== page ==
This is part 3 of a 9 part series on Machine Learning. Our goal is to provide you with a thorough understanding of Machine Learning, different ways it can be applied to your business, and how to begin implementations of Machine Learning within your organization through the assistance of Untitled. This series is not by any means limited to only those with a technical pedigree. The objective is to provide a volume of content that will be informative and practical for a wide array of readers. We hope you enjoy and please do not hesitate to reach out with any questions. To start from part 1, please click here.
What Is Unsupervised Learning?
Machine Learning can be broken out into three distinct categories: supervised learning, unsupervised learning, and reinforcement learning.
Unsupervised learning is a machine learning method that utilizes data that is unstructured, not labeled, and not classified to produce outputs and insights. If you read the previous post about supervised Machine Learning, you’ll recognize that this type of ML is the exact opposite.
Unsupervised learning is produced through computation without guidance from a human. Often, humans will use unsupervised learning for big data problems that need the assistance of a computer to help derive meaning from a substantial amount of unstructured data in the data set. Whereas supervised learning is a human teaching a computer program about what the data means, unsupervised learning can be thought of quite ironically as the computer teaching us what the data says.
Unsupervised learning is becoming increasingly important due to the way information architecture functions today. ML experts and data scientists would love to live in a world where supervised learning problems were status quo (they are much easier to build, measure and interpret, in our opinion) for tackling business problems, but that is not the way the world works.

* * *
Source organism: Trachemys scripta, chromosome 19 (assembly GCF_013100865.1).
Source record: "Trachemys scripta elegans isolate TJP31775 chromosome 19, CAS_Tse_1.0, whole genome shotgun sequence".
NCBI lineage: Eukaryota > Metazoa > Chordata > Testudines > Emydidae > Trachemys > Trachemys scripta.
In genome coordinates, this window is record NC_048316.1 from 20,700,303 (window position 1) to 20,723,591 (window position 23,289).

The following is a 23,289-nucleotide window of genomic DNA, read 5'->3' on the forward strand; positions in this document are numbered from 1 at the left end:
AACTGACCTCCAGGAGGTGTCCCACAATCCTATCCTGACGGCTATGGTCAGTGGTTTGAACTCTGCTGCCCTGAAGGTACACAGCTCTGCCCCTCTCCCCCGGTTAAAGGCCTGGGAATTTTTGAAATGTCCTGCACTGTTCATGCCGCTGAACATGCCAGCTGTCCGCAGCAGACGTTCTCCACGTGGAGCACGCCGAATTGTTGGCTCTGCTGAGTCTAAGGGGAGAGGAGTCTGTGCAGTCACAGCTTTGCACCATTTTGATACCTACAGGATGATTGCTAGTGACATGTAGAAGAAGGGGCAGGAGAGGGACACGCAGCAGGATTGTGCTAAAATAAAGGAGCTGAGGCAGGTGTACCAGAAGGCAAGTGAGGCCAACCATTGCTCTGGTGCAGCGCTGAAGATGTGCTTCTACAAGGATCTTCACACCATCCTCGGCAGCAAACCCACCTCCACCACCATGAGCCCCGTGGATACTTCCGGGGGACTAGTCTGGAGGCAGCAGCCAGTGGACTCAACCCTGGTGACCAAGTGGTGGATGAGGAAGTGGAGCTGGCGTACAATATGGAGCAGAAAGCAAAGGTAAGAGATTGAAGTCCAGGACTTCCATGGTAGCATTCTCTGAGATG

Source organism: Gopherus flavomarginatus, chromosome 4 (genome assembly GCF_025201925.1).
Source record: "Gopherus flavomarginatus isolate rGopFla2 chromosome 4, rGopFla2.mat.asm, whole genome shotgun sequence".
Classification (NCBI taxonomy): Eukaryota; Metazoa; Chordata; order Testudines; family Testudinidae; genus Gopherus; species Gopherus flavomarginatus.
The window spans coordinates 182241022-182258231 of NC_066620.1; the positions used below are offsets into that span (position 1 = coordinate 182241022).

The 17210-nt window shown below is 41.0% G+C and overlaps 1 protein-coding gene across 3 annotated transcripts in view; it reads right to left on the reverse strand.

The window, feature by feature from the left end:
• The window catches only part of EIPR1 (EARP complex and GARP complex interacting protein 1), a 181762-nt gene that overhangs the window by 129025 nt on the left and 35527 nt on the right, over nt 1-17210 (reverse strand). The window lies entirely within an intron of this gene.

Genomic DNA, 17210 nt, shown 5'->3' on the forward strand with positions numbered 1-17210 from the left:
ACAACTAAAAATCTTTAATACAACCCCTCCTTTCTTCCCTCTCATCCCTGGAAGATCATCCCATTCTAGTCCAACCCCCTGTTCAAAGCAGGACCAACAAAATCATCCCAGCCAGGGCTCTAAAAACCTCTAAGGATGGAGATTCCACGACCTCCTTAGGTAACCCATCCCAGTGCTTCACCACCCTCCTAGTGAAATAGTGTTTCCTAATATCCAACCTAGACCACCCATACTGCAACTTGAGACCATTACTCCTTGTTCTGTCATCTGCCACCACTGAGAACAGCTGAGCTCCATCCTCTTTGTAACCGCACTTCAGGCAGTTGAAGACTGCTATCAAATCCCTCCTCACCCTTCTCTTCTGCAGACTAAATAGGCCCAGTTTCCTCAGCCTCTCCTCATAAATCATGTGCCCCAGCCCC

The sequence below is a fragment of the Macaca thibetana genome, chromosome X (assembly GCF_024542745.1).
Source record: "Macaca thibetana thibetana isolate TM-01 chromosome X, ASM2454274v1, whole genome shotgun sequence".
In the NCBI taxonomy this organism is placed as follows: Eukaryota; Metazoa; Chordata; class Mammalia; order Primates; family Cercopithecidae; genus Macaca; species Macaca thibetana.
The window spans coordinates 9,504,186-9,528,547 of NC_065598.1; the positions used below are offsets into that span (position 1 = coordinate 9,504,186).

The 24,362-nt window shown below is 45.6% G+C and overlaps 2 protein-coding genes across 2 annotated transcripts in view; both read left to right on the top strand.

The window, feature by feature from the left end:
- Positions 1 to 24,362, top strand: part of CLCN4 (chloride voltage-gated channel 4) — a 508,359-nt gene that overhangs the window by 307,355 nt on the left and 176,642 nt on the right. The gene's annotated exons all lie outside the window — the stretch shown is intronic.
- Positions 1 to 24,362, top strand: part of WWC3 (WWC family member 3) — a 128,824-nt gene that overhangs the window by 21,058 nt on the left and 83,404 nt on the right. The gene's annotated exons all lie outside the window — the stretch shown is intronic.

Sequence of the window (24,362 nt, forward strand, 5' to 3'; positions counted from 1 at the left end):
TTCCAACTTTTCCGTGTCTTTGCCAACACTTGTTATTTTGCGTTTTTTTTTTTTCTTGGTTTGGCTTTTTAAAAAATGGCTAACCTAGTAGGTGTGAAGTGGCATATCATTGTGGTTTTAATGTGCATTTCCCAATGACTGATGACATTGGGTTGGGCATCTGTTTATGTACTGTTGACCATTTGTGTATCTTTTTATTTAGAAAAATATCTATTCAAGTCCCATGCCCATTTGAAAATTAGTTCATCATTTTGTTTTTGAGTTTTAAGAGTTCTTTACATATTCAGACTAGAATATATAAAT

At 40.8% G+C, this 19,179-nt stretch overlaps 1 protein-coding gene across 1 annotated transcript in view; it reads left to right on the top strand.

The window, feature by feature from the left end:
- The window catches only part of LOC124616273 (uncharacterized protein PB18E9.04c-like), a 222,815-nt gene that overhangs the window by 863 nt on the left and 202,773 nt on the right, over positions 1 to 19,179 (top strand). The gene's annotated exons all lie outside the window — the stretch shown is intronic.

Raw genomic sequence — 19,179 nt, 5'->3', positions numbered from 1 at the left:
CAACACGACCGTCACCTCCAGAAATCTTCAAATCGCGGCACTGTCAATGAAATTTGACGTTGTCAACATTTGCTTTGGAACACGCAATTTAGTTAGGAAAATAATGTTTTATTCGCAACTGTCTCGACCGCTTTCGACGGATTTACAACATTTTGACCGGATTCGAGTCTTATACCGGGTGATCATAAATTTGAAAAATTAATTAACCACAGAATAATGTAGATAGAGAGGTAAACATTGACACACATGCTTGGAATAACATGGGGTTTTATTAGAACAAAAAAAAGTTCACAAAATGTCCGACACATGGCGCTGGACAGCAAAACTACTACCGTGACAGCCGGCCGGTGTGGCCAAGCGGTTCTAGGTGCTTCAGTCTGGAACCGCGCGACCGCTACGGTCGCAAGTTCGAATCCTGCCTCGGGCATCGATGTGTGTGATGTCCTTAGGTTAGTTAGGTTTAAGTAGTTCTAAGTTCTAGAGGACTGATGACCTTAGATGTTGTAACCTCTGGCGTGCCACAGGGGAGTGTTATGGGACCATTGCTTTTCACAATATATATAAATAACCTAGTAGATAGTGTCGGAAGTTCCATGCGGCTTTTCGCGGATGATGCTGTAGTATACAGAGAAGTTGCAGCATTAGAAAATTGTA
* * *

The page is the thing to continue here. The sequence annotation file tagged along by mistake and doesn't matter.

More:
If you have any experience in data science or data engineering you’ll know what we’re talking about. Most companies information architecture is completely unstructured, poorly labeled if labeled at all, and has not been classified by any means. Thus, enters the necessity for using unsupervised learning algorithms to parse through data and help produce powerful insights from the vast amount of unstructured data in the world.
The best way to explain unsupervised learning is to use an example, similar to the financial lending anecdote used in the previous post. The classic unsupervised learning example is email spam detection. Additionally, in order to not overwhelm you with information, we’ll focus on one particular type of unsupervised Machine Learning algorithm.
Unsupervised Learning Algorithm
In a supervised learning problem, the emails will have already been classified as spam or not spam (a binary classification problem). There are supervised learning recipes for spam detection available. However, in the real world, that is not how spam works. No one sends an email, and also lets the recipient of the email know it is spam.
Additionally, the structure and stylization of spam emails changes often, so we do not want to limit the abilities of our ML model based upon the available training data we feed our algorithm; it would defeat the point. So, we must find a way to use the unstructured data of emails to produce a classification of marking the email as spam or not spam.
We can create a classification of spam or not spam by observing the commonalities that can be discovered within the text bodies of spam emails. Common variables analyzed for a spam email in the text body of the email are spelling errors, obscure vernacular, grammar inconsistencies grammar errors and promotional phrasing.